2010 Healthy Development Adelaide Award
Professor Maria Makrides was presented with the Healthy Development Adelaide Award at the 6th annual HDA Oration ‘Meeting the nutritional needs of early life: the evidence and the myths'.
Professor Makrides is a NHMRC Senior Research Fellow and Deputy Director of the Women's and Children's Health Research Institute. She is also the Professor of Human Nutrition at the University of Adelaide.
As a research dietitian, Maria is committed to improving the nutrition and health of mothers and their babies through high quality research. She has published over 100 internationally peer-reviewed articles and is co-editor of the most widely sold paediatric nutrition text, which is available in English, Chinese, Spanish and soon to be translated in to French.
In the last five years, Maria has attracted over $10 million of research funding to support her growing team based at the Women's and Children's Hospital and at Flinders Medical Centre. She currently serves on the Board of Directors of the International Society for the Study of Fatty Acids and Lipids (ISSFAL) and is a member of the Nutrition Committee, Australian Academy of Science.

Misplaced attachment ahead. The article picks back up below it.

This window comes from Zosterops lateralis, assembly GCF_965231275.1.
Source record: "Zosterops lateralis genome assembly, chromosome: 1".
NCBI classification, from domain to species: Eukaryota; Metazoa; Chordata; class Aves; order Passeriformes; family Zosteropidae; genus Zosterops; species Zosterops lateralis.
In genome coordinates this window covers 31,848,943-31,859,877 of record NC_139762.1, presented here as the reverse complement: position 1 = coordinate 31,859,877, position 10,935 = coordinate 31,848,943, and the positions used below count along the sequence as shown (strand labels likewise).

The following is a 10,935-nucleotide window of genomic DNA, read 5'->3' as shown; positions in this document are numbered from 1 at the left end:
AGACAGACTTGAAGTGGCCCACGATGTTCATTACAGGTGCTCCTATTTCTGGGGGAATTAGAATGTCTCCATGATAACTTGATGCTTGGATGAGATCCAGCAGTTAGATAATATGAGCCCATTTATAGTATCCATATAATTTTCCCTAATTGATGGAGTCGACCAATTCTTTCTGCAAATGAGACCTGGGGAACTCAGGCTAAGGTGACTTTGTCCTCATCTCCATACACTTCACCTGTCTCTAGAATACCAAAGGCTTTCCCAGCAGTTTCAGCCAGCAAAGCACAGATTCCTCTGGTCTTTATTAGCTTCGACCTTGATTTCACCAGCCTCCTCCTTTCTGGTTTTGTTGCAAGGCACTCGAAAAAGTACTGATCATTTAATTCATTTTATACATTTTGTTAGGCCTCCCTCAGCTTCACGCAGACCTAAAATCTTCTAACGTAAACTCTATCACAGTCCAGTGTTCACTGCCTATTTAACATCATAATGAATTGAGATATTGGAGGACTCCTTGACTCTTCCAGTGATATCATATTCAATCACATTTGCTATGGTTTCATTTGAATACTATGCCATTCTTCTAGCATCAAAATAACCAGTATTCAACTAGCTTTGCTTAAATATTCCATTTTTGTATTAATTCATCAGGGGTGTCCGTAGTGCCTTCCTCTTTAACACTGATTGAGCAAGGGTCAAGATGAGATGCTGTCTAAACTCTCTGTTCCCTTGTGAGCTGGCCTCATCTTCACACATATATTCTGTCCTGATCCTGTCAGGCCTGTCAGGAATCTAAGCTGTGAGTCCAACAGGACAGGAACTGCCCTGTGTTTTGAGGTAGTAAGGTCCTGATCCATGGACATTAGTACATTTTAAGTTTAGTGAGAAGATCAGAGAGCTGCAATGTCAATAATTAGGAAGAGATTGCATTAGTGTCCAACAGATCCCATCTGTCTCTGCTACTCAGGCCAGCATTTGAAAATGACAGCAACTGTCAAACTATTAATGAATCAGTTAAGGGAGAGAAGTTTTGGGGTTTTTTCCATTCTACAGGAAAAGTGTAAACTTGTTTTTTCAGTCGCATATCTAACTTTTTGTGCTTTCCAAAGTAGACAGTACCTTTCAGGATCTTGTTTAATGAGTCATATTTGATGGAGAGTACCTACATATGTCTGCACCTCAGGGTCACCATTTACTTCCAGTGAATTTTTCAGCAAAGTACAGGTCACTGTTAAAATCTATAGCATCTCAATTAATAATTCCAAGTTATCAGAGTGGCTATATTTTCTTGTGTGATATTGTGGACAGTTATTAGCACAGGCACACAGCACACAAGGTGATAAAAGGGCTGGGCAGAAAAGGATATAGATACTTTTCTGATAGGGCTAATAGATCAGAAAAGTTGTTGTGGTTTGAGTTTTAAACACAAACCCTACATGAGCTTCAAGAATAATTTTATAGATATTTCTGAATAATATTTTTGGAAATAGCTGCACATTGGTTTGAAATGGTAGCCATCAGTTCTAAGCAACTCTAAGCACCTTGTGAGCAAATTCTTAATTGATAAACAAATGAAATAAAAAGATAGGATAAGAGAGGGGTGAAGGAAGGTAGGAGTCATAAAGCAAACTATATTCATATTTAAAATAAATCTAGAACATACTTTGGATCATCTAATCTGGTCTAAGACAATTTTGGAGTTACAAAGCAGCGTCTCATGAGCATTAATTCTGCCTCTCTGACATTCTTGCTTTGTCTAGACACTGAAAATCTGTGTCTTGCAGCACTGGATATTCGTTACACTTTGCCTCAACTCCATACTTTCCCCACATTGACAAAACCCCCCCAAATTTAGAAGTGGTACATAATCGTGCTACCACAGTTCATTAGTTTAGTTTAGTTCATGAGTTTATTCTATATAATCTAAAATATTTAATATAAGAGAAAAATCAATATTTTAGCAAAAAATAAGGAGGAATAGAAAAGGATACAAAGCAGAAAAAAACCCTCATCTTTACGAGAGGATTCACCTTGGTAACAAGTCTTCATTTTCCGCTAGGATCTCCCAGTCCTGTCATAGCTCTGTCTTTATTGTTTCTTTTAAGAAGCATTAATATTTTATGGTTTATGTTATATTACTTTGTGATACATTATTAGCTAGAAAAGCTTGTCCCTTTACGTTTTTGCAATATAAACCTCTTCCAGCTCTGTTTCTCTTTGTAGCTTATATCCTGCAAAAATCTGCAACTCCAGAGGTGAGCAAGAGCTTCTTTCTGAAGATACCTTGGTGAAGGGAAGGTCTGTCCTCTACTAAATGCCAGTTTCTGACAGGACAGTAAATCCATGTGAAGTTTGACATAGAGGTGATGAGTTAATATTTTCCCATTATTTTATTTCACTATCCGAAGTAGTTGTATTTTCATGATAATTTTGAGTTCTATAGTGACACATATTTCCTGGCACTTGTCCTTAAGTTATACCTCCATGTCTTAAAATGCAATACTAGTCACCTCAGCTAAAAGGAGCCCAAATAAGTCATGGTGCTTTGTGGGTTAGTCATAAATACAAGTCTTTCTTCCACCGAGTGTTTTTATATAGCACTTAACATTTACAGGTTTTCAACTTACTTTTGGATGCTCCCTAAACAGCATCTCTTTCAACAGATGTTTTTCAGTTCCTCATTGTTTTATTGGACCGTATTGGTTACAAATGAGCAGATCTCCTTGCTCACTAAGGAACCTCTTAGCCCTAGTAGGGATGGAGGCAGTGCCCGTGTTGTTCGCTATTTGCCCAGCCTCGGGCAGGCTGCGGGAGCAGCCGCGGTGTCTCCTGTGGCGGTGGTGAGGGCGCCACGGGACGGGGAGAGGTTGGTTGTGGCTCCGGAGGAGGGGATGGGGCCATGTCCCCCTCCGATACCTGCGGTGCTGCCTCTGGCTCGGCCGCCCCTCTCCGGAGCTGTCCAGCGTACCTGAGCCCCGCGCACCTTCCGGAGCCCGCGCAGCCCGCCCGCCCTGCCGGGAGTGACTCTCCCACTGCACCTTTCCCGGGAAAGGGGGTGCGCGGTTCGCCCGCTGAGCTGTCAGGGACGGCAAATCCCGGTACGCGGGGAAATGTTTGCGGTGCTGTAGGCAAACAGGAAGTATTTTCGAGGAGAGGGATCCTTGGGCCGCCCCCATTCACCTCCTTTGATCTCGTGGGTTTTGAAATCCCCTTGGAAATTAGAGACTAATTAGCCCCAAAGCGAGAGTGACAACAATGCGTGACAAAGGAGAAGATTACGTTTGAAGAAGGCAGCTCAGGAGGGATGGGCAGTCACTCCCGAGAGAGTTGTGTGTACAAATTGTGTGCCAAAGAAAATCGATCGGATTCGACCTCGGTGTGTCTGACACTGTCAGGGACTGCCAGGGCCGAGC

Oration overview: Nutritional deficiencies are now rare thanks to a basic understanding of which nutrients are essential. However, new challenges in ensuring an adequate supply of nutrients to all Australians brought on by technological change are emerging. New technology has enabled us to save the lives of smaller and smaller preterm infants and meeting their nutritional needs is a continuing challenge. Advances in food technology have resulted in foods than are increasingly rich in energy but depleted in nutrients resulting in nutritional imbalances that threaten our health. Conversely, technology has allowed us to enrich foods and create supplements with synthetic nutrients that can result in nutrient levels that drift towards the toxic range. New tools for measuring the effects of nutrients on human health including large scale randomised controlled trials with long term follow-up are helping us redefine nutritional guidelines for better health for all Australians.